Thus, one way to get some kind of idea on how far our skills have come or how our photos rank alongside our peers is to enter them in contests, where they are judged by people and industry experts we don’t know. The judges in some competitions will very often offer commentary on our images and that way we can see what we need to improve on, or where our strengths might lie. If we are lucky enough to get a prize then it can certainly add some kind of validation or confirmation that what we’re doing is on the right track.
 

Feedback on my image from one of the main judges

Of course, the flip side of that is if you don’t win a prize or get any kind of constructive feedback then you might feel invalidated and completely worthless. This is rather silly because contests are completely subjective and one person’s meat is always another person’s poison, including photo competition judges. Be that as it may, it is human nature to take failure in our endeavors rather unkindly.

Build Your C.V

Another reason people might enter photo contests is that they can help to strengthen your resume. There’s nothing that screams pro photographer more than a bunch of high-placed finishes in photo contests, especially well-known ones. Just like people with university degrees who put all kinds of letters after their name, people who do well in photo competitions love to put all their achievements in their C.V. In turn, all those great results can help photographers get work when clients look at their websites and see a long list of winning awards. In this day and age when everyone claims to be a photographer, having a body of favorable photo competition results can help photographers stand out from the crowd, enhance reputations, and result in more work opportunities.

Good results in photo contests can also help you in your job. For example, in my case, I work in academia, where the mantra of "publish or perish" is standard for many universities around the world. There is an onus on us to publish regularly, but there are not many peer-reviewed journals specifically dedicated to photography. Therefore, one alternative way to show you are active and highly regarded by your peers in the world of photography is to enter photo contests. Of course, that only works if you land prizes or favorable results, but if you do so, such recognition often goes down very well when the annual review comes around.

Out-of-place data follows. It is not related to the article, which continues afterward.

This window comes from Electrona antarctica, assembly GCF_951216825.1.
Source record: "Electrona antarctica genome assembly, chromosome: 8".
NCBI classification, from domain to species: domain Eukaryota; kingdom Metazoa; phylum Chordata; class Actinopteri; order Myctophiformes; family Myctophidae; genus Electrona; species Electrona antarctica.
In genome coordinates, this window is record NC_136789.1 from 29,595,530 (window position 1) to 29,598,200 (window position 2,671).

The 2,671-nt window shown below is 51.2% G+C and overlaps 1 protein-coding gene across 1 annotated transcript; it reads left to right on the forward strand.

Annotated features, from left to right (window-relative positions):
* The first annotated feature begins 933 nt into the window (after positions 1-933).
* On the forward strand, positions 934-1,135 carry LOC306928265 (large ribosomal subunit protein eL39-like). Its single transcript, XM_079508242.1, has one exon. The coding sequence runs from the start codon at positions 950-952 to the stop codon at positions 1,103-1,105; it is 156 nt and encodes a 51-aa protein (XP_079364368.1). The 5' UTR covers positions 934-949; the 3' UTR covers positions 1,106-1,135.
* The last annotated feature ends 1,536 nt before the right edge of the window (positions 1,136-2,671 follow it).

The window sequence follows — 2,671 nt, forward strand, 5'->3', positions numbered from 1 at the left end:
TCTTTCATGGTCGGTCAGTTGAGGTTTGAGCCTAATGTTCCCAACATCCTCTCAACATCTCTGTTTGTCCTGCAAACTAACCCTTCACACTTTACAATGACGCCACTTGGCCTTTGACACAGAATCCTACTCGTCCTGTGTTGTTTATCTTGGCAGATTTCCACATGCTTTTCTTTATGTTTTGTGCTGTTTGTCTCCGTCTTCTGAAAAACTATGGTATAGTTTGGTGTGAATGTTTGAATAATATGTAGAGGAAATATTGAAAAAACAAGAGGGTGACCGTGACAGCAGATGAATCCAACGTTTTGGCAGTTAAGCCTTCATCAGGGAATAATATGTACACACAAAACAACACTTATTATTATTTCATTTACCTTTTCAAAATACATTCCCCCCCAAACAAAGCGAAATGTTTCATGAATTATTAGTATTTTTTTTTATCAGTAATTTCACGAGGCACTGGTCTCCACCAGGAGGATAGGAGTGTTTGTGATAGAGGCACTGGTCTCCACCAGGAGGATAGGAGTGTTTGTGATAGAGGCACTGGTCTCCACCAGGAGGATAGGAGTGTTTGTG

This will keep the Dean of the college happy for a while.

Cash and Prizes

Finally, there’s the obvious reason of cash incentives or prizes. Many photo contests around the world offer handsome cash rewards as well as offers of new photography gear. We all know how expensive this passion of ours is so any opportunity to get free gear or cash cannot be sniffed at or condescendingly ignored. Who doesn’t want that fabulous new lens or that carbon fiber tripod for free? Naturally, the greater the prize, the higher number of entrants, which means winning is more difficult. But the promise of extrinsic rewards, especially money, will always attract people.

To sum up, I’m not particularly fond of competition in any form, whether it’s sport or photography. Nonetheless, competition is part of every person’s life in almost every aspect of society and many people would have it no other way. Photography contests are not something that I thrive on but I do enter them now and then because of work reasons, which I touched on above.

What about you? What do you think of photography contests and what have been your experiences if you’ve entered any? I’d love to hear your thoughts in the comments below.

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19 Comments
Mike Dochterman's picture

Pfft - I'm not inclined to pay 5..10..25? bucks just to have a bunch of goofballs pass judgement on my photo.

Iain Stanley's picture

I’ve met some lovely goofballs over the years.

chris bryant's picture

I quite enjoy the occasional game of goof.

David Pavlich's picture

I do it because I enjoy it, photo contests and sports. Well, the sports thing is in the past, not because I don't like it, because my body tells me it's time to do other things. We choose to look at the negative side or the positive side. The author has chosen the negative aspects. Cheaters in sports? Yep. But they are VASTLY outnumbered by those that don't cheat by a wide, wide margin.